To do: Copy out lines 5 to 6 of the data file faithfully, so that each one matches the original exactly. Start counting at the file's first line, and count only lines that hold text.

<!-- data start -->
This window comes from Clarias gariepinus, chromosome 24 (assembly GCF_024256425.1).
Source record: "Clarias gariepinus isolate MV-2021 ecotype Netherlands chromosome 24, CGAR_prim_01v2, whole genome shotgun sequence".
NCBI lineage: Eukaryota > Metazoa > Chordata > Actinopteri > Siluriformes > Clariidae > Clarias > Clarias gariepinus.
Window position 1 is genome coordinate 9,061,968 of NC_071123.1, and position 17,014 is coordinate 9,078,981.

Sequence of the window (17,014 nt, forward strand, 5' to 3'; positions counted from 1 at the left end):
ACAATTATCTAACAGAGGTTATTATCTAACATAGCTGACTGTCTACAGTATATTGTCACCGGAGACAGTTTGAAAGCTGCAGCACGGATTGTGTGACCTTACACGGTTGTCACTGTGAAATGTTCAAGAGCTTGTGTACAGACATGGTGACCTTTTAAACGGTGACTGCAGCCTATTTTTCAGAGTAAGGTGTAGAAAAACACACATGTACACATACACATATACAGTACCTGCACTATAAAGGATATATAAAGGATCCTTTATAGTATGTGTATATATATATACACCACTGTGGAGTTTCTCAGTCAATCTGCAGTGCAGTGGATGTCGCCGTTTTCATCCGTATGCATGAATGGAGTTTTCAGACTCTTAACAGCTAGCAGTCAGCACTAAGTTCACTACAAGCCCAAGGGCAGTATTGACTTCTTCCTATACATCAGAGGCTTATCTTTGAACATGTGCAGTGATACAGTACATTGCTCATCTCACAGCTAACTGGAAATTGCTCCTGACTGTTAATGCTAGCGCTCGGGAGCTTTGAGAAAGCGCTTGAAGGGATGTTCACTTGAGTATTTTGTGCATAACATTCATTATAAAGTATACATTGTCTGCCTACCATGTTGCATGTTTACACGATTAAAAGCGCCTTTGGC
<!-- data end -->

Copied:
Sequence of the window (17,014 nt, forward strand, 5' to 3'; positions counted from 1 at the left end):
ACAATTATCTAACAGAGGTTATTATCTAACATAGCTGACTGTCTACAGTATATTGTCACCGGAGACAGTTTGAAAGCTGCAGCACGGATTGTGTGACCTTACACGGTTGTCACTGTGAAATGTTCAAGAGCTTGTGTACAGACATGGTGACCTTTTAAACGGTGACTGCAGCCTATTTTTCAGAGTAAGGTGTAGAAAAACACACATGTACACATACACATATACAGTACCTGCACTATAAAGGATATATAAAGGATCCTTTATAGTATGTGTATATATATATACACCACTGTGGAGTTTCTCAGTCAATCTGCAGTGCAGTGGATGTCGCCGTTTTCATCCGTATGCATGAATGGAGTTTTCAGACTCTTAACAGCTAGCAGTCAGCACTAAGTTCACTACAAGCCCAAGGGCAGTATTGACTTCTTCCTATACATCAGAGGCTTATCTTTGAACATGTGCAGTGATACAGTACATTGCTCATCTCACAGCTAACTGGAAATTGCTCCTGACTGTTAATGCTAGCGCTCGGGAGCTTTGAGAAAGCGCTTGAAGGGATGTTCACTTGAGTATTTTGTGCATAACATTCATTATAAAGTATACATTGTCTGCCTACCATGTTGCATGTTTACACGATTAAAAGCGCCTTTGGC